My Response

My opinion towards Smiths outlook onto the other cultures of the world is that he wasn’t the best at what he did although he did a pretty good job about keeping and open mind towards the other cultures I would have personal liked to have seen a further in depth look into each culture rather than a broad outlook on the different religions he talked about. The in-depth I am talking about is how they did the different practices/rituals towards worshipping their gods and goddesses. I would have loved to learn more about their gods and goddesses. The reason why I enrolled into the class was to learn more about the different religions out there in the vast religious world we call our planet. I wanted to see how the religion worked and not the people but then I thought you couldn’t have one without the other like a balance between the two or a direct correlation between the two. Now I really am not able to take anything away from this book because I am deism. Deism is to believe in a creator but with no name and basically letting things take the course they are on. Writing this book I think Smith was trying to open the readers eyes more than trying to convert or not to covert to a religion. We all strive to find enlightenment in our own way or fashion, its just religion helps people in the same way as a person who is a scientist trying to prove his thesis and or hypothesis depending on who you are talking to. Smith’s writing was very well rounded and had vast and knowledgeable vocabulary.

Like I said he did a good job of not putting Christianity or any other religion above one another. He did compare the religions he encountered to Christianity but that was for the reader, so he/she could grasp the concept of that religion better. I do think more people should read this book to help them understand other religions so they will be able to see what is put on that religion by our society. For my English class we have to do a self identity paper and one of the topics is how people put this stereotype over a persons religion like Christianity how some not all are close minded and unable to look pasted the gay rights movement, how the KKK did there horrific act out of Christ’s name, or how Westboro Baptist Church is giving Christians a bad name. Another group that gives its religion a bad name is Al Qaeda and how all Muslims are terrorists. Its what our society does to one another is to put a whole group behind a small sub section of that group that takes things to the extreme. I personally think that this is a hard fact that everyone should realize that this is happening and it doesn’t get published while celebrities and other nonsense its making the 6 o’clock news.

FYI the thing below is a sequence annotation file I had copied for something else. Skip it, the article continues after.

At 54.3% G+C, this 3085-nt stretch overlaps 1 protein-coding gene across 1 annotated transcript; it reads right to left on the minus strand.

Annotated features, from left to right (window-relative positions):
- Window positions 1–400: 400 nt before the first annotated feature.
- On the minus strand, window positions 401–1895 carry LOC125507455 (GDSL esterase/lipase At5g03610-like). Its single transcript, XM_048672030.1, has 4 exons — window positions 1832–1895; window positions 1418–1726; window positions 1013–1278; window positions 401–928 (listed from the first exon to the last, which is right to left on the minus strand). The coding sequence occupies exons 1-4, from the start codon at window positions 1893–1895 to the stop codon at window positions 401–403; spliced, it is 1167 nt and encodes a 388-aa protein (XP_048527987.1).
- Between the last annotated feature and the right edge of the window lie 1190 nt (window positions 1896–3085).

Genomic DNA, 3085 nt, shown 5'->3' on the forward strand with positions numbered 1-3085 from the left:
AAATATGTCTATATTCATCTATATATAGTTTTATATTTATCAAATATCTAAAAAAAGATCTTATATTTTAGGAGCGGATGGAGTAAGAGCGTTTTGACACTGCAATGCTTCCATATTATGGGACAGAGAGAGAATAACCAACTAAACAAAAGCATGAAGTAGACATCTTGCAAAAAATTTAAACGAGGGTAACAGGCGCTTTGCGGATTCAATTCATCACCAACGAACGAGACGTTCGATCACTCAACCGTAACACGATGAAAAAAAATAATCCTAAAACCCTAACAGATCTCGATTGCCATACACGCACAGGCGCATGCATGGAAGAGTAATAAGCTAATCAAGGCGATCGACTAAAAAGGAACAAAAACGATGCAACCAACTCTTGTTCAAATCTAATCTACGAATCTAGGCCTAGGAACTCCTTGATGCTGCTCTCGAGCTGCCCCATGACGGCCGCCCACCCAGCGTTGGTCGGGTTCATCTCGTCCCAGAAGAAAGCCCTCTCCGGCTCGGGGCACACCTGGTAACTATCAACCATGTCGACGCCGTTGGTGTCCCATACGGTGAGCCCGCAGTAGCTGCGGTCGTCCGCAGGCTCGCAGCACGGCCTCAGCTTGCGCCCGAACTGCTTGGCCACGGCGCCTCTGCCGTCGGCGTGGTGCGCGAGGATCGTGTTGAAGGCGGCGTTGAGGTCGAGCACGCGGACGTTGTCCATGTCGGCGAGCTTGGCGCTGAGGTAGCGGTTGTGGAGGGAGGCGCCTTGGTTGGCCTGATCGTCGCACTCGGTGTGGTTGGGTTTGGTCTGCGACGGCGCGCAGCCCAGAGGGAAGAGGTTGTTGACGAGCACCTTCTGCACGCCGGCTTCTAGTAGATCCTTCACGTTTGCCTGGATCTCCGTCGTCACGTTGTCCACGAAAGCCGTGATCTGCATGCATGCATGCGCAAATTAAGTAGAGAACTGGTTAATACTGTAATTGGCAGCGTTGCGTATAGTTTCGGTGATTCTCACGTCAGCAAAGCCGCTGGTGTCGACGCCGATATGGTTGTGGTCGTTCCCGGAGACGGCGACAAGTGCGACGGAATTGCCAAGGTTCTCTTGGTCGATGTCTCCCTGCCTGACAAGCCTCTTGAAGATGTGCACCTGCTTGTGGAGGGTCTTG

It’s All Relative

In class, we were given a list of scenarios and told to write down how we would react in these scenarios. This exercise was similar to one I did in high school, during my Current Events and Global Studies class, so I already knew the context of some of the scenarios before it was given. However, I also knew that my gut reaction to these situations would be the same no matter how many times I did this exercise. If someone came to a meeting late, I will probably always be a little mad, even if I understand that other cultures aren’t as stringent as the United States is when it comes to time management. Since I have the humor of a five-year-old boy, belching will probably never cease to be funny to me, and, even though I don’t belch much myself, I would never judge someone for letting out a natural bodily function; if it was deemed polite to belch after a meal, then I would certainly join in. Although my gut reaction towards these types of things will probably always be inherently American in nature, I will always rely on rational thinking when it comes to making a move, because usually it’s the best (and safest) thing to do.

The exercise the following day was simultaneously the most fun and the most frustrating thing I have ever done. I, along with three other students, had to figure out as much as we could from a culture that has not had much outside contact with the rest of the world. However, nothing we thought we had “figured out” turned out to be true and the answers these tribe members gave us were based on the length of our sleeves and our facial expression. I learned just how easy it is for us to forget that not all cultures take the same things the same way as we do. A simple smile could end up giving you an answer that’s completely different than the answer you’ll get with a frown. We can’t just go in for a few hours, days, or even months and expect to “know” about a culture. Thinking about this exercise still rattles me a little bit, because I thought I was immune to making these kinds of quick assessments about other cultures. I’m not entirely sure what will change as a result of this exercise, but something will definitely change for the better.

Net Neutrality Debate: Is the Internet a Public Utility?